Weekly Review


Price-wise, it was a spectacular week for gold and silver, with gold up $50 and silver exploding by $2.50. As a result, gold established a new historic weekly close, while silver notched a new 30-year weekly high-water mark. The gold/silver ratio narrowed in to 48.25, another multi-year extreme level marking silver's outperformance relative to gold. I know I am repetitive, but all factors still highly support silver's continuing investment superiority versus gold. It is not too late to switch from gold into silver for maximum investment results.


This week's stunning gains in silver followed the day after Thanksgiving's price smash in the previous week. I had labeled that low-volume price smack down as the most blatant rig job in a while (actually, it's hard to recall all the notable previous rig-jobs in silver, as there have been so many). The sharp price snap-back this week confirms just how orchestrated was the prior Friday's phony sell-off. It also should serve as a reminder that the path to future price gains will be marked by increasing volatility.


Physical market developments continued to point to genuine tightness in silver supplies. COMEX silver warehouse inventories remained near 4-year lows with continued heavy in and out movements, suggestive of lack of ready availability. The prior week's 6 million ounce withdrawal from the big silver ETF, SLV, didn't show up in entirety in COMEX inventory, but a portion of it may have. Deliveries against the big December contract did pick up after the lowest initial two-day total in history. In the three days since Wednesday's report to subscribers, almost 1000 delivery notices have been posted (5 million ounces), with the poster-boy of the silver shorts, JPMorgan, reemerging as the big deliverer in their proprietary trading account. This has relieved the fears of many of a delivery default, as the number of remaining contracts open in the December contract has fallen (as expected) to slightly over 800. I should note, however, that extreme tightness in silver could erupt at any time. If it does, it is very easy to imagine a rush to secure silver supplies by new buying coming into the December contract expressly to secure physical supplies quickly. In that case, what appears to be a delivery process under control could change quickly. That's not a prediction, just an observation.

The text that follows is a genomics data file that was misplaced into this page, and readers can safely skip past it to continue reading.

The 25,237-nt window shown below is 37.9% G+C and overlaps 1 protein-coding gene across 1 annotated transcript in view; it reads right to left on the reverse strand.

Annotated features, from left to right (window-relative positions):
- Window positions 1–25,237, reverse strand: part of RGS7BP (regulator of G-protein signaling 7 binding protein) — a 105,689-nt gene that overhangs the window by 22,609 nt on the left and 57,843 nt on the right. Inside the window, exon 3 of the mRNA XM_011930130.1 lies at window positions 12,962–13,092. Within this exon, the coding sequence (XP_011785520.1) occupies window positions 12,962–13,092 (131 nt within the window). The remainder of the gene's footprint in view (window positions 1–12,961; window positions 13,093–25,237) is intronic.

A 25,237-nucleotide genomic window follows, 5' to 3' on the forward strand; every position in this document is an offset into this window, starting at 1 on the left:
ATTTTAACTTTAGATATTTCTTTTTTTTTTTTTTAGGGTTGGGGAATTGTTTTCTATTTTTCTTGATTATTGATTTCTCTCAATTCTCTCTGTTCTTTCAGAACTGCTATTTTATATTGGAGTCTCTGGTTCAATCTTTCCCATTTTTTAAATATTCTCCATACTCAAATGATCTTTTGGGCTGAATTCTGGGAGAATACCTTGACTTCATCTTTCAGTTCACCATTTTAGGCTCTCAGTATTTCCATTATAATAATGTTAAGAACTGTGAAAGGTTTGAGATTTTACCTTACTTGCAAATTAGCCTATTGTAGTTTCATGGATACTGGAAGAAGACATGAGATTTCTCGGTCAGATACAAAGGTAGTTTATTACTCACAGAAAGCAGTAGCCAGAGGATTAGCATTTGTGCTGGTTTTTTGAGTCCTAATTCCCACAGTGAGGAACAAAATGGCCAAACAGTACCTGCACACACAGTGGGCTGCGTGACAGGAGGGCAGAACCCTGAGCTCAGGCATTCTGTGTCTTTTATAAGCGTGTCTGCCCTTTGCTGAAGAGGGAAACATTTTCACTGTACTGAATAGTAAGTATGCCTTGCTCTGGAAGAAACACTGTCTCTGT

There was a net addition of a million ounces or so in the big silver ETF, SLV, over the past few days, but there appears to be many millions of ounces still owed to the Trust. This puts much added pressure on the wholesale physical market, as do reports of delays in shipments to other silver ETFs. The US Mint is operating flat-out, as they have for the past couple of years, in trying to keep up with roaring demand for Silver Eagles and other Mint silver coin products. Everywhere you look, the signs of tight physical silver supplies are obvious. The demand seems unrelenting.


My guesstimate is that there are only about 10 to 12 million ounces of new silver per month currently available for total world investment. I get this figure by deducting from total monthly world production of 75 million ounces (mine plus recycling), the 65 million ounces the world consumes for industrial, jewelry, coinage and all other fabrication uses. That leaves roughly 10 million ounces for total investment demand. At $30 an ounce, that's $300 million per month, or $10 million a day, available for investment from current total production for the entire world population. There is, of course, an additional, but limited potential amount of silver available from existing inventories, but there is no evidence this silver is coming to market any time soon. So, the world has 10 million silver ounces per month to divide amongst all world investors currently.


The problem is that there is much more than 10 million ounces worth of current monthly demand. The big silver ETF, SLV, has been acquiring, alone, more than 15 million ounces per month over the past 3 or 4 months. The new Sprott silver ETF bought roughly 15 million ounces in one shot at its recent offering. By my reckoning, world investment demand has been running at close to 20 million ounces per month over the past few months. A reasonable question should emerge at this point – how can this be? How can the world buy 20 million ounces of silver per month if only 10 million ounces is currently being produced for investment demand? The short answer is that this can only occur for a short time, if there was a bit extra silver to start with, as was the case recently. Of course, you would expect a big impact on the price, which we got (up 60% since the end of August). After that bit of extra silver was absorbed, if the investment buying continued unabated, you would expect a bigger price impact. This is precisely what I do expect, as I hope I have been conveying to you. The simple solution to the current mismatch between what is available for silver investment demand and actual investment demand is that the price must climb high enough to ration demand and increase supply. It is the law of supply and demand that will determine what that price will be. According to current silver supply and demand, that price will be very high.